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THE NEW FRONTIER

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Kennedy tried to create an imposing and popular image for his administration The New Frontier Put together a brilliant group of advisors Robert Kennedy, Robert ... – PowerPoint PPT presentation

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Title: THE NEW FRONTIER


1
THE NEW FRONTIER
  • Kennedy tried to create an imposing and popular
    image for his administration
  • The New Frontier
  • Put together a brilliant group of advisors
  • Robert Kennedy, Robert McNamara, Dean Rusk,
    McGeorge Bundy, and others
  • the best and the brightest
  • Also emphasized toughness in foreign affairs

2
CASTRO
  • Fidel Castro overthrew Batista dictatorship in
    Cuba in 1959
  • He originally had support within the United
    States but, between 1959 and 1961, he began to
    nationalize foreign-owned businesses in Cuba and
    move the country towards communism
  • Eisenhower administration reacted strongly by
    imposing an embargo against Cuban products
  • Castro responded by linking himself
    diplomatically and economically to the Soviet
    Union

3
BAY OF PIGS
  • By 1960, Eisenhower broke off diplomatic
    relations with Cuba and CIA began to train
    anti-Castro Cuban exiles to invade Cuba and rally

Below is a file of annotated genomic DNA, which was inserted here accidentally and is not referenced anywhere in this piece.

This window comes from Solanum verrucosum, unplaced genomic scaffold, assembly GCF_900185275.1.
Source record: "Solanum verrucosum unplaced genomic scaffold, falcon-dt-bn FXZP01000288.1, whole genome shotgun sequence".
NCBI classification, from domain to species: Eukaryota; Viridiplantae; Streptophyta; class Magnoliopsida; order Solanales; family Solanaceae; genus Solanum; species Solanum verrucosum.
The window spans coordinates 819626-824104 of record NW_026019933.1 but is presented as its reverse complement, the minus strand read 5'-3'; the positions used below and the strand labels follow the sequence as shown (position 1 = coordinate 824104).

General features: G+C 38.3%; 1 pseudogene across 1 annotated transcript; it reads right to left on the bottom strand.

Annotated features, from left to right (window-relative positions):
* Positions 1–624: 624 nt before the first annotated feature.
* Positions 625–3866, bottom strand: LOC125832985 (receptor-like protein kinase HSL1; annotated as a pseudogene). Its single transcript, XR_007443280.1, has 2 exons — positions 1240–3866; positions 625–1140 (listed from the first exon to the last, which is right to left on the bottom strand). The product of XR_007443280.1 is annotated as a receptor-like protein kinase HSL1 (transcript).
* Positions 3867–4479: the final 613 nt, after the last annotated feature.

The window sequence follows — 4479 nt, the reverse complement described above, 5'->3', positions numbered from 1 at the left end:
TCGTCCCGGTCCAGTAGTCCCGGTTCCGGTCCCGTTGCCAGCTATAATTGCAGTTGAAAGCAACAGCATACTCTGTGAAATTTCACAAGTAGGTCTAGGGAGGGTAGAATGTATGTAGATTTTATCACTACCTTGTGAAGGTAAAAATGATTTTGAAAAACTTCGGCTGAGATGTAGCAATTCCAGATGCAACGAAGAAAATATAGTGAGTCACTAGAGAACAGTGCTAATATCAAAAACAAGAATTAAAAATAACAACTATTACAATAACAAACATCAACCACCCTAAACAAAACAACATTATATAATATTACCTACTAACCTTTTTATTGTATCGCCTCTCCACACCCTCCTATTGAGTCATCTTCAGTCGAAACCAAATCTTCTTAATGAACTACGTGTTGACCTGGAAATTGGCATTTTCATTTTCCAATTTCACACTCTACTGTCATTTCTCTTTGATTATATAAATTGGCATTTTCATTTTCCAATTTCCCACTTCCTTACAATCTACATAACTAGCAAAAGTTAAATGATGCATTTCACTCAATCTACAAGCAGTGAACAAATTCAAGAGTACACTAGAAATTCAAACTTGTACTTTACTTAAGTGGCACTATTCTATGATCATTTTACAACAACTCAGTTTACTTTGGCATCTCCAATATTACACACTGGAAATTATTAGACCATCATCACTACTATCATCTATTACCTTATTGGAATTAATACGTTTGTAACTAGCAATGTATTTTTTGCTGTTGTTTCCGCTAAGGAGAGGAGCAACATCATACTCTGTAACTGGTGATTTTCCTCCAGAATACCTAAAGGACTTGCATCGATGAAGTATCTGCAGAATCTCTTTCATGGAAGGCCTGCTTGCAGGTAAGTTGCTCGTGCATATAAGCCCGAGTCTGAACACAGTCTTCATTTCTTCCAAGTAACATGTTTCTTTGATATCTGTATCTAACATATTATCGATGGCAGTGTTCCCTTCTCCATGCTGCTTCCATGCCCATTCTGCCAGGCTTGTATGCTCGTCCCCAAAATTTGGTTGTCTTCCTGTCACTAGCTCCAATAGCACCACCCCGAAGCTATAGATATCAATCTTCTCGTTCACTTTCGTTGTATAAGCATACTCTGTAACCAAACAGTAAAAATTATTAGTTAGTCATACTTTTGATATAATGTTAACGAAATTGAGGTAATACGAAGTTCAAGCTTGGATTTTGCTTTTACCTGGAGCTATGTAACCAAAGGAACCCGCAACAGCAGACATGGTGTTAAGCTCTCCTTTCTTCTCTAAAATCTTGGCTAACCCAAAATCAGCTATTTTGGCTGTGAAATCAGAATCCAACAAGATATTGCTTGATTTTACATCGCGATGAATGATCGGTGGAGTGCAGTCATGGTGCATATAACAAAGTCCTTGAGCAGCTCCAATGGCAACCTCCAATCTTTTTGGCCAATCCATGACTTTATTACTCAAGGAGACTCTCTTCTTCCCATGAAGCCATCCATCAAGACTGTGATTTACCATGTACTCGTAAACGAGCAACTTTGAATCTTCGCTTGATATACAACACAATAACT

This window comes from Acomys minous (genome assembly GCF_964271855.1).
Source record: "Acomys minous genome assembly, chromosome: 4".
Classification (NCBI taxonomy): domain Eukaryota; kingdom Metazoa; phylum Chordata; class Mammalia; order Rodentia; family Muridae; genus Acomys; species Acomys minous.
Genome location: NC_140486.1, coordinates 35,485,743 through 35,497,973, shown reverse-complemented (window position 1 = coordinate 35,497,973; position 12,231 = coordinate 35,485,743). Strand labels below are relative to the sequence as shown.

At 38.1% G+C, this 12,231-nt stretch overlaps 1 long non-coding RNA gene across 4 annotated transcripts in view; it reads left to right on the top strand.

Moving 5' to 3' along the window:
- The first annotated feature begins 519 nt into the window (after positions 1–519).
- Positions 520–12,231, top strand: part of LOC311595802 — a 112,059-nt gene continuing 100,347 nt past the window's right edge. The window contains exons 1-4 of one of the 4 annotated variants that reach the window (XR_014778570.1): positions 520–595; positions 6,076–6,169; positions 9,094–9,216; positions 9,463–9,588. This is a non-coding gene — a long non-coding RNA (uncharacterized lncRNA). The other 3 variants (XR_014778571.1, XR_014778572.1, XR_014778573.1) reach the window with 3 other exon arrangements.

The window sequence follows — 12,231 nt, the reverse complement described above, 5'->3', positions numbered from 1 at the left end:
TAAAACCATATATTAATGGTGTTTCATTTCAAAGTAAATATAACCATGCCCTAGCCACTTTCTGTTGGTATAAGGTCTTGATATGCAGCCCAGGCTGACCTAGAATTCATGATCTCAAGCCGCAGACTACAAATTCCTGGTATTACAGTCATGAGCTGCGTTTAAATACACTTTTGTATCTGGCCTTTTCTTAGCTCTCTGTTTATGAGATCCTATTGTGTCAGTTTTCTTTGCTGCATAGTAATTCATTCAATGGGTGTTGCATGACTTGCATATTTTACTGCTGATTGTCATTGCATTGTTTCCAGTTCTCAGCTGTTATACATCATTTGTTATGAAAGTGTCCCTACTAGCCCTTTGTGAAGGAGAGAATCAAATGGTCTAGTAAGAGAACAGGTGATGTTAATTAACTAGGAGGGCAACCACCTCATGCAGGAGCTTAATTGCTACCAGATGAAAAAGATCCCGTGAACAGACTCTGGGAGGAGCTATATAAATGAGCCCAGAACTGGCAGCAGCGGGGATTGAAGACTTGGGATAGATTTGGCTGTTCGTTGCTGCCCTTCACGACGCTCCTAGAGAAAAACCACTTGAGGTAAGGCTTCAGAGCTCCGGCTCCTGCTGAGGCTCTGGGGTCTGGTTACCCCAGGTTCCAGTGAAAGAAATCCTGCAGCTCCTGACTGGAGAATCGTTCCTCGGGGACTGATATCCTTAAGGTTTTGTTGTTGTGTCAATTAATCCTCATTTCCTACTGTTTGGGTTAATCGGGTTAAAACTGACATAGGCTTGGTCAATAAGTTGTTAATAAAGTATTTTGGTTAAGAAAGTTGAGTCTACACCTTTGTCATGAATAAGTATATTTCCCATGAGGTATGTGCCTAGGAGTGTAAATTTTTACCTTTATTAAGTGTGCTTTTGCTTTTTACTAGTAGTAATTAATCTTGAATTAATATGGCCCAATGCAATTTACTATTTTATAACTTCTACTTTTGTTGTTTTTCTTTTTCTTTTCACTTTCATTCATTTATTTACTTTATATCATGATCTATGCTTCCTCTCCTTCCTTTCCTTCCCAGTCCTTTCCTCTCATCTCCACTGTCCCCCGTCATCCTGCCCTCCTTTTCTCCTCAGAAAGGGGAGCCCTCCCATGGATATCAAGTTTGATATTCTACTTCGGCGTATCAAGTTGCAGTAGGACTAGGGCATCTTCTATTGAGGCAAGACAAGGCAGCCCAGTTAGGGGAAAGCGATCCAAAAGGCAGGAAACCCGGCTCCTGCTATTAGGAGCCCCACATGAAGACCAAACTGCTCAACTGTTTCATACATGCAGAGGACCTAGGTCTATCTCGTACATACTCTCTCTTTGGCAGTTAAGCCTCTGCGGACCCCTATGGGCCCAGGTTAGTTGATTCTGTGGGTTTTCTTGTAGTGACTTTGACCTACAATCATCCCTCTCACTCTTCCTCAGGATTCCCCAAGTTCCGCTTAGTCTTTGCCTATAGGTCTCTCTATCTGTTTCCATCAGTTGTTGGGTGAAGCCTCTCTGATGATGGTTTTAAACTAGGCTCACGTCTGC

population to overthrow Castro
  • Kennedy inherited this place and authorized it
    with the understanding U.S. soldiers would not be
    involved.
  • Invasion took place in April 1961
  • Cuban population did not rise up and invaders had
    to surrender

4
REPERCUSSIONS
  • Castro moved even closer to the Soviet Union
  • Convinced that the U.S. would try to invade Cuba
    again
  • Kennedys prestige suffered
  • Attacked by enemies for not actively supporting
    the invasion with U.S. air power
  • Soviet leader, Nikita Khrushchev, became
    convinced that Kennedy was a weak leader and that
    he could exploit that weakness to score a major
    diplomatic victory

5
THE CRISIS BEGINS
  • Khrushchev began to build nuclear missile bases
    in Cuban
  • Would have put 75 of the continental U.S. within
    range of medium-range missiles
  • American spy planes discovered missile sites and